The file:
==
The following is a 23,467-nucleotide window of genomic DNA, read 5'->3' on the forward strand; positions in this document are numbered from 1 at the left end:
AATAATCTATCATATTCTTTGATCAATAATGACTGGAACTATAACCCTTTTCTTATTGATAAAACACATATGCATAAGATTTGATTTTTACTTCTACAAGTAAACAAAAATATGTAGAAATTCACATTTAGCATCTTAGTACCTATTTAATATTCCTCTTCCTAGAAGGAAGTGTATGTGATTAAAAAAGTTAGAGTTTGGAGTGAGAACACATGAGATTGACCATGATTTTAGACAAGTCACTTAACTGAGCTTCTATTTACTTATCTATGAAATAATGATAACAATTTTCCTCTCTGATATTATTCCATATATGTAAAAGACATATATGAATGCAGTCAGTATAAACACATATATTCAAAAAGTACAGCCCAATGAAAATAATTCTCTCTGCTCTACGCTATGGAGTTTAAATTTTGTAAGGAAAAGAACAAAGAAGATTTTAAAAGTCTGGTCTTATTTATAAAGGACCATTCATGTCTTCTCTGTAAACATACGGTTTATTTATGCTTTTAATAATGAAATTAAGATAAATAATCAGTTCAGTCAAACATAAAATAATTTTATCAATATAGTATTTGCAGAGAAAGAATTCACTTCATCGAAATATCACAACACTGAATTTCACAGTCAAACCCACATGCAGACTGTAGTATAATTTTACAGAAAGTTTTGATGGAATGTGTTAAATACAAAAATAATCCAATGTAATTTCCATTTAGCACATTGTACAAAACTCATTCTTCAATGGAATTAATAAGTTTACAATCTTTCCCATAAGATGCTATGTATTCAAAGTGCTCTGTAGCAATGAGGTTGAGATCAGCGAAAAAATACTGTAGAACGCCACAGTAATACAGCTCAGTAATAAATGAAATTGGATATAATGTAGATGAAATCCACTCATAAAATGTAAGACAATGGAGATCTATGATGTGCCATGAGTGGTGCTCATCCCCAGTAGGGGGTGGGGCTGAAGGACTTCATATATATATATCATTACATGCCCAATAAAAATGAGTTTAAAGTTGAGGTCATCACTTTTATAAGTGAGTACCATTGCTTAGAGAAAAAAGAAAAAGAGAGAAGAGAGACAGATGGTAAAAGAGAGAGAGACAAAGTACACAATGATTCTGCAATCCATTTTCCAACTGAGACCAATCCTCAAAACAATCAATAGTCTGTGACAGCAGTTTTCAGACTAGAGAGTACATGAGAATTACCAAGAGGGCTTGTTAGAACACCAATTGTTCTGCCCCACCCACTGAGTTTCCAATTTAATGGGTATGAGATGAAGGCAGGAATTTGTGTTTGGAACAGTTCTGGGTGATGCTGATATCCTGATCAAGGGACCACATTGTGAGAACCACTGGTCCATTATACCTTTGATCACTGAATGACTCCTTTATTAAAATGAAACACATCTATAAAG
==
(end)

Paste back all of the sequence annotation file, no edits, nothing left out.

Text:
The following is a 23,467-nucleotide window of genomic DNA, read 5'->3' on the forward strand; positions in this document are numbered from 1 at the left end:
AATAATCTATCATATTCTTTGATCAATAATGACTGGAACTATAACCCTTTTCTTATTGATAAAACACATATGCATAAGATTTGATTTTTACTTCTACAAGTAAACAAAAATATGTAGAAATTCACATTTAGCATCTTAGTACCTATTTAATATTCCTCTTCCTAGAAGGAAGTGTATGTGATTAAAAAAGTTAGAGTTTGGAGTGAGAACACATGAGATTGACCATGATTTTAGACAAGTCACTTAACTGAGCTTCTATTTACTTATCTATGAAATAATGATAACAATTTTCCTCTCTGATATTATTCCATATATGTAAAAGACATATATGAATGCAGTCAGTATAAACACATATATTCAAAAAGTACAGCCCAATGAAAATAATTCTCTCTGCTCTACGCTATGGAGTTTAAATTTTGTAAGGAAAAGAACAAAGAAGATTTTAAAAGTCTGGTCTTATTTATAAAGGACCATTCATGTCTTCTCTGTAAACATACGGTTTATTTATGCTTTTAATAATGAAATTAAGATAAATAATCAGTTCAGTCAAACATAAAATAATTTTATCAATATAGTATTTGCAGAGAAAGAATTCACTTCATCGAAATATCACAACACTGAATTTCACAGTCAAACCCACATGCAGACTGTAGTATAATTTTACAGAAAGTTTTGATGGAATGTGTTAAATACAAAAATAATCCAATGTAATTTCCATTTAGCACATTGTACAAAACTCATTCTTCAATGGAATTAATAAGTTTACAATCTTTCCCATAAGATGCTATGTATTCAAAGTGCTCTGTAGCAATGAGGTTGAGATCAGCGAAAAAATACTGTAGAACGCCACAGTAATACAGCTCAGTAATAAATGAAATTGGATATAATGTAGATGAAATCCACTCATAAAATGTAAGACAATGGAGATCTATGATGTGCCATGAGTGGTGCTCATCCCCAGTAGGGGGTGGGGCTGAAGGACTTCATATATATATATCATTACATGCCCAATAAAAATGAGTTTAAAGTTGAGGTCATCACTTTTATAAGTGAGTACCATTGCTTAGAGAAAAAAGAAAAAGAGAGAAGAGAGACAGATGGTAAAAGAGAGAGAGACAAAGTACACAATGATTCTGCAATCCATTTTCCAACTGAGACCAATCCTCAAAACAATCAATAGTCTGTGACAGCAGTTTTCAGACTAGAGAGTACATGAGAATTACCAAGAGGGCTTGTTAGAACACCAATTGTTCTGCCCCACCCACTGAGTTTCCAATTTAATGGGTATGAGATGAAGGCAGGAATTTGTGTTTGGAACAGTTCTGGGTGATGCTGATATCCTGATCAAGGGACCACATTGTGAGAACCACTGGTCCATTATACCTTTGATCACTGAATGACTCCTTTATTAAAATGAAACACATCTATAAAG